Worlds seem to collide as I sat in a Chevy Chase synagogue last night waiting to hear Israeli Talmudist Adin Steinsaltz and the ACLU’s Art Spitzer discuss Martin Luther King’s Letter from Birmingham Jail. Former Bush Administration Pentagon official Douglas Feith, of all people, sat a few rows back. I was reading a 2006 book about information policy called “Change of State” by University of Wisconsin professor Sandra Braman.
“That looks really boring,” volunteered an unknown gentleman seated next to me in the packed hall.
In fact, Change of State is a deeply thought, deeply felt (if sometimes quite dense) account of information policy that takes the subject much more seriously than do many practitioners in the field.
“Information policy fundamentally shapes the conditions within which we undertake all other political, social, cultural, and economic activity,” the author writes. “And it is information policy that is the legal domain through which the government wields the most important form of power in today’s world, informational power.”
A central claim of the book is that the very nature of government has been altered and transformed from the bureaucratic welfare state into what may be called the informational state, in which governments “deliberately, explicitly, and consistently control information creation, processing, flows, and use to exercise power.”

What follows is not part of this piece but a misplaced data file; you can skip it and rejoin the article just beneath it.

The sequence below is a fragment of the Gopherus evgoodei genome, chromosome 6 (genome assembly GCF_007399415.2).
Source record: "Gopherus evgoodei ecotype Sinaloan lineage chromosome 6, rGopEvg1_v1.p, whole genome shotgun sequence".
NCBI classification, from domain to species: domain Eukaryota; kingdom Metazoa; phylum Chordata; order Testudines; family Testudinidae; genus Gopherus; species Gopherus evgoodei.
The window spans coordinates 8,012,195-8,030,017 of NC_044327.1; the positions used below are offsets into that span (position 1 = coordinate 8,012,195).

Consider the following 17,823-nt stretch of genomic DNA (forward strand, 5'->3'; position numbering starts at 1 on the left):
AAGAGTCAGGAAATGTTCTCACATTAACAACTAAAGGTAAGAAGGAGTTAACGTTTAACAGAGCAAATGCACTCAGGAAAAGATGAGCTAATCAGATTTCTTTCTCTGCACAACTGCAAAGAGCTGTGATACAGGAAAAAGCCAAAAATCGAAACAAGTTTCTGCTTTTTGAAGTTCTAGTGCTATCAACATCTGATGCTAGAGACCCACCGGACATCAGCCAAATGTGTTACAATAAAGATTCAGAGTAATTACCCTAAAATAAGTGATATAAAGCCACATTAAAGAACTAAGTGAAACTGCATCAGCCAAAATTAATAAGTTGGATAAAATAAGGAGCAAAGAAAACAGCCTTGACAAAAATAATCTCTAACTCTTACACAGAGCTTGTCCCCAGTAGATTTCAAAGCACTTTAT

In developing her argument, the author covers a tremendous amount of interdisciplinary ground. The bibliographical essays that accompany the text and the standard bibliography at the end are richly informative all by themselves.
Inevitably, there are errors and questionable judgments to be found. Hacker Kevin Mitnick was sent to jail for computer fraud, not because he “publicly released a free and easy method for encryption on the Internet” (p. 131). And on the list of information policy principles that are explicit or implicit in the U.S. Constitution, I would have included the Statement and Account clause (Article I, section 9, clause 7) which requires that “the receipts and expenditures of all public money shall be published from time to time.”
To empower new voices to start their career in nuclear weapons studies, the Federation of American Scientists launched the New Voices on Nuclear Weapons Fellowship. Here’s what our inaugural cohort accomplished.
Common frameworks for evaluating proposals leave this utility function implicit, often evaluating aspects of risk, uncertainty, and potential value independently and qualitatively.
The FAS Nuclear Notebook is one of the most widely sourced reference materials worldwide for reliable information about the status of nuclear weapons and has been published in the Bulletin of the Atomic Scientists since 1987. The Nuclear Notebook is researched and written by the staff of the Federation of American Scientists’ Nuclear Information Project: Director Hans […]
According to the National Center for Education Statistics’ August 2023 pulse panel, 60% of public schools were utilizing a “community school” or “wraparound services model” at the start of this school year—up from 45% last year.